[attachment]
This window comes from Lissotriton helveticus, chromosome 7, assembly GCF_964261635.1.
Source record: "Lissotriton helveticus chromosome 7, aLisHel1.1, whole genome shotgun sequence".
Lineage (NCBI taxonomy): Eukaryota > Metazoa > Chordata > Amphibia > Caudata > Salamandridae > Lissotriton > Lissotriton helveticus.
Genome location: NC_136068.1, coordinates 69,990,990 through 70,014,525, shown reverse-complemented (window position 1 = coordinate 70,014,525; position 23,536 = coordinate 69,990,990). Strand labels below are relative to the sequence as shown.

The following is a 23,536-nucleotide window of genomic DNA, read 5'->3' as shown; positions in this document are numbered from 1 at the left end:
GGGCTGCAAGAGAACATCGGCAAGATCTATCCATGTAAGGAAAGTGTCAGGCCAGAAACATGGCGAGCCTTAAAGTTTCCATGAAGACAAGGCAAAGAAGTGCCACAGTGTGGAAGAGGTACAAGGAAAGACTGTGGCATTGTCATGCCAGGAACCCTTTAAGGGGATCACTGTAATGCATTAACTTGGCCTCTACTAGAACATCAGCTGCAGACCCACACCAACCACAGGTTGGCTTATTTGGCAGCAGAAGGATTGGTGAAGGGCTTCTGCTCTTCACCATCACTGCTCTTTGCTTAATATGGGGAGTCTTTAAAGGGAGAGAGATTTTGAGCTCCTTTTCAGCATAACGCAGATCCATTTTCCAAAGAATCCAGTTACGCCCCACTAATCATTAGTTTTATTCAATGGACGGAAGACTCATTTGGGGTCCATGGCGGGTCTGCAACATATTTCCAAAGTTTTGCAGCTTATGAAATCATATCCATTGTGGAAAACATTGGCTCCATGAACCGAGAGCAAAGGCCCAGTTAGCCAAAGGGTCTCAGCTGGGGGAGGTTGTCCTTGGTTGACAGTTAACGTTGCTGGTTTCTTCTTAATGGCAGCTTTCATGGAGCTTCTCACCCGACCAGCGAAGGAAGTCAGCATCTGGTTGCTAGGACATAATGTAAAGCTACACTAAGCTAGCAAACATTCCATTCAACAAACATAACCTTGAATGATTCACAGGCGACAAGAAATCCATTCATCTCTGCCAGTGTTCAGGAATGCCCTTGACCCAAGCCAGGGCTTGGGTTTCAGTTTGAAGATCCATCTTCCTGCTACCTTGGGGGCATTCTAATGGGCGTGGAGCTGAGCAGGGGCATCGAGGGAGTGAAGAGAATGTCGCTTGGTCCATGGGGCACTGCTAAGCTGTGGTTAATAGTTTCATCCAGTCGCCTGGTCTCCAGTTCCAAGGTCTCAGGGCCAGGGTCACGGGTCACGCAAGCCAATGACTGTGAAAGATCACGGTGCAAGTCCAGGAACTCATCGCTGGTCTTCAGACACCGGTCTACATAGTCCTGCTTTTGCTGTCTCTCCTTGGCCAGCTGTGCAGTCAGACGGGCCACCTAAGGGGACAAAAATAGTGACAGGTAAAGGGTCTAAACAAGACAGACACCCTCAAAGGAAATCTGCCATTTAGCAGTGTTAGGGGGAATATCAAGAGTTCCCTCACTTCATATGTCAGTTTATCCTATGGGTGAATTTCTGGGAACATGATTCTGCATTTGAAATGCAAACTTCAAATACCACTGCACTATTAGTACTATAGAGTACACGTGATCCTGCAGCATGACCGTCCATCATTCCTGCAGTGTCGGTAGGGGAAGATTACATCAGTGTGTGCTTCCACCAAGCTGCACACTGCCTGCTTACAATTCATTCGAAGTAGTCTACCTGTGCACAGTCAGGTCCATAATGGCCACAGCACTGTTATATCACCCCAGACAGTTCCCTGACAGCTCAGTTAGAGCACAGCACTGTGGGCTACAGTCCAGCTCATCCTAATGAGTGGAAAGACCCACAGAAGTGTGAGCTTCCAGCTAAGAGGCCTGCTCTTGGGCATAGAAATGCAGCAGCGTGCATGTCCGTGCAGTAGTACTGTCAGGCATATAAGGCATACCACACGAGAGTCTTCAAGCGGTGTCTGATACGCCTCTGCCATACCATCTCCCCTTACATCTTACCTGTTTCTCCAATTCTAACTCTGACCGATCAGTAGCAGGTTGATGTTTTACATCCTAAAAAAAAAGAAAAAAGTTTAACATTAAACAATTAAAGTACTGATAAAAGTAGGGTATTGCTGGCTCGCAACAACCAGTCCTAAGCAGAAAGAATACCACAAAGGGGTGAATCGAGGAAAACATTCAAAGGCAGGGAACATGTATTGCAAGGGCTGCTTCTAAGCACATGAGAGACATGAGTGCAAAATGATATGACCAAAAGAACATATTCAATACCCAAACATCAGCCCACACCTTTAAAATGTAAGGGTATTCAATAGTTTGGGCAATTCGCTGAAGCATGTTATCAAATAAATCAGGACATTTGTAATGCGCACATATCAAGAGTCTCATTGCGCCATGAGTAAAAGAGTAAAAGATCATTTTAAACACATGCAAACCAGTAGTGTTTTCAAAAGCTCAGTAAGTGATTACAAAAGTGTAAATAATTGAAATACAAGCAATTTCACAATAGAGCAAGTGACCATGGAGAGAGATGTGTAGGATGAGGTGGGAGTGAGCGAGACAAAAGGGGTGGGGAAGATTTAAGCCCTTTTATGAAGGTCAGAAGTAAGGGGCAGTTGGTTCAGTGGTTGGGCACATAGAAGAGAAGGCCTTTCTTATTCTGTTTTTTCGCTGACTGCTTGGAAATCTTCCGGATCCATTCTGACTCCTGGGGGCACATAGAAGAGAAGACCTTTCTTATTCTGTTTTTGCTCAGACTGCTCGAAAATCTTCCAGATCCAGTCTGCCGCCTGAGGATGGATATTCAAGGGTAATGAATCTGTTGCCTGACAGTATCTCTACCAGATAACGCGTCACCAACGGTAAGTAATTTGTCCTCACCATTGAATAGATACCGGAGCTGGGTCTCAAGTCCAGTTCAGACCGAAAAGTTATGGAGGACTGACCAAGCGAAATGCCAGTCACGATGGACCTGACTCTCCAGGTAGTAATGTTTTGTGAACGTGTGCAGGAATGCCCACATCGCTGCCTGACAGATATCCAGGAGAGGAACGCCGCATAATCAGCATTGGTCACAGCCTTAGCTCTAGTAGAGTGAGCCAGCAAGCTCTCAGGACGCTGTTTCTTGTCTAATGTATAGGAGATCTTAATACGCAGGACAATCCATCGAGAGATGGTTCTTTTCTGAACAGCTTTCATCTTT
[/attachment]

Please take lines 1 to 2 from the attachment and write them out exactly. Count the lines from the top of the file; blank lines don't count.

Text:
This window comes from Lissotriton helveticus, chromosome 7, assembly GCF_964261635.1.
Source record: "Lissotriton helveticus chromosome 7, aLisHel1.1, whole genome shotgun sequence".